First up, I'd be surprised if they continued with a "Raspberry Pi 2" soon. The RPi is still very adequate for its original goals in education and will likely remain so; it hasn't ever been quite enough for people wanting a cheap server or media center except for those with very modest needs. Given their announced goals, I doubt that the creators are going to cater to the second group with a hypothetical RPi 2.
One thing that can be improved upon the original Pi is a more open SoC, but currently no SoC vendor will be able to provide a significantly more open one. Even if you pick an open source friendly SoC vendor like TI, there are currently no GPU designers for these SoCs that have open source drivers. It is unlikely improvemants can be made in that area that anytime soon.
The second thing they could improve for their education goals in the inclusion of a dual core SoC to be able to teach about concurrency. That would probably be quite a bit more expensive than the current Pi, for a feature that would not present that much more value for education.
So I'm wondering what they mean with this 'final' comment. Will they simply stay with supporting the current Raspberry Pi models? Or will they start developing a second Raspberry Pi? Or will they develop other computing devices for education?
I think that the fuller quote "the final evolution of the original Raspberry Pi" is important. The word "original" in there doesn't lead me to believe they are at the end of the road overall, just end of the road for this one design.
To clarify, I expect to see a more complete redesign in the not-too-distant future. If nothing else, you want to use components that are recent so you can keep producing more of them without increased costs for legacy components.
> Even if you pick an open source friendly SoC vendor like TI, there are currently no GPU designers for these SoCs that have open source drivers. It is unlikely improvemants can be made in that area that anytime soon.
Intel looks pretty good, current gen tablet SOC and followons have i915 lineage GPUs. Bay/Cherry Trail.
AMD too, current tablet SOCs and upcoming ARM models.
There are also reverse engineering efforts at various stages for Mali, Adreno, Tegra. Tegra even has some fledgling vendor support.
Please skip ARMv7 and jump straight to ARMv8 for Raspberry Pi 2. No need to force OS/app developers to support 3 different ISA's for years to come.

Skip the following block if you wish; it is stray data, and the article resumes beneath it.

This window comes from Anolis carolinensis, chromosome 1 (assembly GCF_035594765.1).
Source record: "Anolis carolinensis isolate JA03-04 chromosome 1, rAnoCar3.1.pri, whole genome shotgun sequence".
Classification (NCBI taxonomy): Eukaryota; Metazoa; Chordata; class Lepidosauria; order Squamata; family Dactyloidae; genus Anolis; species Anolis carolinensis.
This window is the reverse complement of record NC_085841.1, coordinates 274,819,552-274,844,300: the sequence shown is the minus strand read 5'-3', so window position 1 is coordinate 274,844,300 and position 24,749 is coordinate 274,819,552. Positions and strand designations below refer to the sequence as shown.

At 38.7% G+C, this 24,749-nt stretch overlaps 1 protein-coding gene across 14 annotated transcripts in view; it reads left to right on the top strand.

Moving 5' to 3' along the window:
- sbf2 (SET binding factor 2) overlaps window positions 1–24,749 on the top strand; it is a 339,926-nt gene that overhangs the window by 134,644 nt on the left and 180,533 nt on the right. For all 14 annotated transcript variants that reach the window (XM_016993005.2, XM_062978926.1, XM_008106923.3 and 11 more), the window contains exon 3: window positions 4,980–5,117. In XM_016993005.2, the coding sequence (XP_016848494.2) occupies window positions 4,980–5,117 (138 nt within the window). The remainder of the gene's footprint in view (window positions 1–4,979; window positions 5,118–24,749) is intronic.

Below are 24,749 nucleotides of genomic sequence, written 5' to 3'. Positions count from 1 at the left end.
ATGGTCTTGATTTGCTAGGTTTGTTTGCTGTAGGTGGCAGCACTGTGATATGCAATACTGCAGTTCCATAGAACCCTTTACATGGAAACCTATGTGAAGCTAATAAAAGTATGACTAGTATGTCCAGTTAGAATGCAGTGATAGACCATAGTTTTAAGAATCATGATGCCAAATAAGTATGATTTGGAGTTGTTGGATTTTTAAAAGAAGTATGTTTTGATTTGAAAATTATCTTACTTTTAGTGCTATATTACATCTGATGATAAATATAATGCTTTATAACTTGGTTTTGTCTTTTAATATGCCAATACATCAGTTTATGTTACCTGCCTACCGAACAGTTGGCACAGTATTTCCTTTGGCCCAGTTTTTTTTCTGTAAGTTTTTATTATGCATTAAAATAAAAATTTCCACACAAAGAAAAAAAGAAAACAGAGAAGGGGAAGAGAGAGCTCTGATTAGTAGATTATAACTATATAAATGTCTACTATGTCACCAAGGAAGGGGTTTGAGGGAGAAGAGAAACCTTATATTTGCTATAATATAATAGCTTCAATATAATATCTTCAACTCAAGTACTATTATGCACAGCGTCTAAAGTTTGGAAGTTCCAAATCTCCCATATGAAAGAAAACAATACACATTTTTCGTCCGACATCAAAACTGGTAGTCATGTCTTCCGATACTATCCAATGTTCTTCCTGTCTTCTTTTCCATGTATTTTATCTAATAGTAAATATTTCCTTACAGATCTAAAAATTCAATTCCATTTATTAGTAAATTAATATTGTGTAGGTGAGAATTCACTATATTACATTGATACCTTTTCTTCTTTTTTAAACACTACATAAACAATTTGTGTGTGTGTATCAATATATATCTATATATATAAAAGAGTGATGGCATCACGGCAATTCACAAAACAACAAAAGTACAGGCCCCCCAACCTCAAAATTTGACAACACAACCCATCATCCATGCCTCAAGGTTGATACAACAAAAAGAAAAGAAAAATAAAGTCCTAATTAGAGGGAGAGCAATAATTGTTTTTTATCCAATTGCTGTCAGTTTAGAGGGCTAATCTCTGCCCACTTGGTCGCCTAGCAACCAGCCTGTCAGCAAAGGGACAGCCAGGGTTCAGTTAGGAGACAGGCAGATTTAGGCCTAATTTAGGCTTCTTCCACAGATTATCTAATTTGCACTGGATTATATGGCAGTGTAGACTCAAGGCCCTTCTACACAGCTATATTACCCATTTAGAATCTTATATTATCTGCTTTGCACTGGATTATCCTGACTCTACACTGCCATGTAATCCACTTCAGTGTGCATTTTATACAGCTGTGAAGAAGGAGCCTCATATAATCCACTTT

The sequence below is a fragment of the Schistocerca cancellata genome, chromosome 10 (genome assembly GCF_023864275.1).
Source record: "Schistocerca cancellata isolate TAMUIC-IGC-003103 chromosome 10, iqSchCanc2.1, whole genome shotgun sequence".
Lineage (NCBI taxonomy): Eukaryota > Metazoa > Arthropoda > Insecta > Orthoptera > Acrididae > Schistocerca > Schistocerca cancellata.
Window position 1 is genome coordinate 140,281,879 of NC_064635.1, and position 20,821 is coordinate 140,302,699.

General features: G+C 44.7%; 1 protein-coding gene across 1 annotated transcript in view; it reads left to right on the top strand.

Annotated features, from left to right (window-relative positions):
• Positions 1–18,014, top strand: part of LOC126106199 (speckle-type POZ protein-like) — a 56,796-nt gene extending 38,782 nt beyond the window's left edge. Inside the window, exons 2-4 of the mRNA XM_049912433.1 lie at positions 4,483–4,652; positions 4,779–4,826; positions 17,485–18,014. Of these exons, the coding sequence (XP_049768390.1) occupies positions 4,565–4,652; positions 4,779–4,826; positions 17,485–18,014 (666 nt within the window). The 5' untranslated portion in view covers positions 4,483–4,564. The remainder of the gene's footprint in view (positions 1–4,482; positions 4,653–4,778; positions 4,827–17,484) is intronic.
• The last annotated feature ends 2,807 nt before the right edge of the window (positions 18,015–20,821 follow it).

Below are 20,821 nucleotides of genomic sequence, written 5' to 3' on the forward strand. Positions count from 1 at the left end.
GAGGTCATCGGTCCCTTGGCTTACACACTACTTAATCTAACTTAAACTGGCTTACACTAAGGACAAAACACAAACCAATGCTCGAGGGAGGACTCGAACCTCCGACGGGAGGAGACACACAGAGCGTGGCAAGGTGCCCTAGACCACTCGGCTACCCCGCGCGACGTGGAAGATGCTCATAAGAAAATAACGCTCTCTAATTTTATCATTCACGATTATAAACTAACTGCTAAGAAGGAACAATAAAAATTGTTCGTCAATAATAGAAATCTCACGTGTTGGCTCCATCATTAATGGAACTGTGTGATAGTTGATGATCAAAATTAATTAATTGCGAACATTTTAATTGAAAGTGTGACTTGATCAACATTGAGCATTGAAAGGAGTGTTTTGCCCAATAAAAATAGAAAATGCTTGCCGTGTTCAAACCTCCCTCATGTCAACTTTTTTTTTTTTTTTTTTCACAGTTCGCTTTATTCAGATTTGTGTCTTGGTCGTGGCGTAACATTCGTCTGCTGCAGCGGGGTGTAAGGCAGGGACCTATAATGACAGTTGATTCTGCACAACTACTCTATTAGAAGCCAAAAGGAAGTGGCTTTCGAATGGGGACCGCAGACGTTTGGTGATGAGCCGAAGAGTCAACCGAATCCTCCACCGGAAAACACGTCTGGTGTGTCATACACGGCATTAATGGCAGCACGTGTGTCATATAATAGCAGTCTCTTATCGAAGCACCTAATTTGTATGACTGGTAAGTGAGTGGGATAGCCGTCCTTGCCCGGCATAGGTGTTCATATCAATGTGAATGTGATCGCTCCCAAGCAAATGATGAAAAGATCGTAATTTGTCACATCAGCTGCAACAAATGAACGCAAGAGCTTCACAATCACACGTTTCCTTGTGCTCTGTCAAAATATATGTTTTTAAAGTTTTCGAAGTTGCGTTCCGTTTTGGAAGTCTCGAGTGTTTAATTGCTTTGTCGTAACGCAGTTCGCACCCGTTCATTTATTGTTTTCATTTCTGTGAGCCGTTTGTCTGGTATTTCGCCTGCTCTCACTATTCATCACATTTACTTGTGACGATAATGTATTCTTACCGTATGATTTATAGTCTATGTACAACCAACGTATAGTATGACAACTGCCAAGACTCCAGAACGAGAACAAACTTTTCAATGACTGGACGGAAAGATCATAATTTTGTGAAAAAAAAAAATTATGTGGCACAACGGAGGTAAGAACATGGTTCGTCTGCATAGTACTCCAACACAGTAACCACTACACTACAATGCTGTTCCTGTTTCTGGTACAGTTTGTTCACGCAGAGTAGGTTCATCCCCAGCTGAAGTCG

Ideally it would also be dual core and have a clock speed of at least 1.2 Ghz, since that's what most operating systems need these days to run reasonably well, but I guess that depends on your target price. 1 GB of (LP)DDR3(L) RAM should also be the minimum for the next one.
Looks like a nice upgrade, more USB ports. The additional I/O might be in response to the Beaglebone Black taking share but video has consistently been better with the Pi. I've got a number of both and they each have their uses.
I've been whacking on a USB host driver for the Cortex M4 in my not very copius spare time and it amazes me how much the Pi manages to get done being handicapped like that. The difference between "old" computers where the system designer was making every effort to make I/O flow through the system as effectively as possible, and the Pi has a system where polling for I/O is part of the design spec. And not done well like the channel controllers of old, no done in a very inefficient way. Amazing what ubiquity will force upon folks :-)
The Galileo has some interesting caveats, like a much slower CPU than even the Raspberry Pi and the GPIO, PWM, etc going through an IO expander chip on the really slow I2C bus. (Apparently there's a Rev2 with some native GPIO pins now, presumably not compatible with the Rev1 unless you use Intel's official abstraction layers.)
A dedicated digital audio jack would be a useful addition, it could even take the place of the useless composite video RCA, so the port arrangement of the Model B would be kept.
With a digital audio jack a pi could be a decent hifi music streamer, better and cheaper than the AirPort Express. Now you need a $30-50 splitter (or the hifiberry add on) to get the audio off the hdmi, which makes the total cost more than double.
I'm interested in Raspberry Pi. I bought one before. It's just a small PC, use one hand you can hold it. But when you want to Raspberry to do some complex works, it let you down. I want to know where does Raspberry Pi can work well?
"Fantastic" may be overstating it. I've been running Raspbmc for about 15 months now, and although the video rendering is very good, the XMBC UI is a bit laggy and unresponsive (although there seems to have been an improvement recently). I've also used it as an SFTP client and to run a few light cron jobs (rock solid there).
Given the price, I am pleased with it, but I wouldn't recommend it as a media center for the non-tech savvy.
Agreed. I wish that RPi has some kind of cheap prebuild of a mediaplayer. If would be GREAT for non-techies if it just had a real power on/off switch, IR sensor & a basic remote that just works (probably asking for too much there).